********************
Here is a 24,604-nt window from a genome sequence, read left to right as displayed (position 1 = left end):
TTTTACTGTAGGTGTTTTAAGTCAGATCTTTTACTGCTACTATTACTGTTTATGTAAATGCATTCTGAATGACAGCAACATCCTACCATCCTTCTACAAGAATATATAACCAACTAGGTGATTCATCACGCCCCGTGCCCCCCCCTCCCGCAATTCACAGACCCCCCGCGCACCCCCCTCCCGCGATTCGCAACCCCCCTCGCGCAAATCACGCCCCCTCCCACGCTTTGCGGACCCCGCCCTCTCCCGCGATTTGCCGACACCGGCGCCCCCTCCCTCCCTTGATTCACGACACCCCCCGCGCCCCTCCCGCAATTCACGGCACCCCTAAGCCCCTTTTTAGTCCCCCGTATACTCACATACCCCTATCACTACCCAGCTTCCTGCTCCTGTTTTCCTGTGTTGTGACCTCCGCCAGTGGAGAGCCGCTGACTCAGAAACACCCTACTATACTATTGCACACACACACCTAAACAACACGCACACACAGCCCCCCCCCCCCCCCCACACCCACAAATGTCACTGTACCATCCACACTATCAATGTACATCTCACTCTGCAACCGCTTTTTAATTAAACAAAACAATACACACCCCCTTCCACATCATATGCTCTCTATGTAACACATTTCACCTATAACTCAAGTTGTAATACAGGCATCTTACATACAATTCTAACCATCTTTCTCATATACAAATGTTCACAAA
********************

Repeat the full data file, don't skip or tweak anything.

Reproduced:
Here is a 24,604-nt window from a genome sequence, read left to right as displayed (position 1 = left end):
TTTTACTGTAGGTGTTTTAAGTCAGATCTTTTACTGCTACTATTACTGTTTATGTAAATGCATTCTGAATGACAGCAACATCCTACCATCCTTCTACAAGAATATATAACCAACTAGGTGATTCATCACGCCCCGTGCCCCCCCCTCCCGCAATTCACAGACCCCCCGCGCACCCCCCTCCCGCGATTCGCAACCCCCCTCGCGCAAATCACGCCCCCTCCCACGCTTTGCGGACCCCGCCCTCTCCCGCGATTTGCCGACACCGGCGCCCCCTCCCTCCCTTGATTCACGACACCCCCCGCGCCCCTCCCGCAATTCACGGCACCCCTAAGCCCCTTTTTAGTCCCCCGTATACTCACATACCCCTATCACTACCCAGCTTCCTGCTCCTGTTTTCCTGTGTTGTGACCTCCGCCAGTGGAGAGCCGCTGACTCAGAAACACCCTACTATACTATTGCACACACACACCTAAACAACACGCACACACAGCCCCCCCCCCCCCCCCACACCCACAAATGTCACTGTACCATCCACACTATCAATGTACATCTCACTCTGCAACCGCTTTTTAATTAAACAAAACAATACACACCCCCTTCCACATCATATGCTCTCTATGTAACACATTTCACCTATAACTCAAGTTGTAATACAGGCATCTTACATACAATTCTAACCATCTTTCTCATATACAAATGTTCACAAA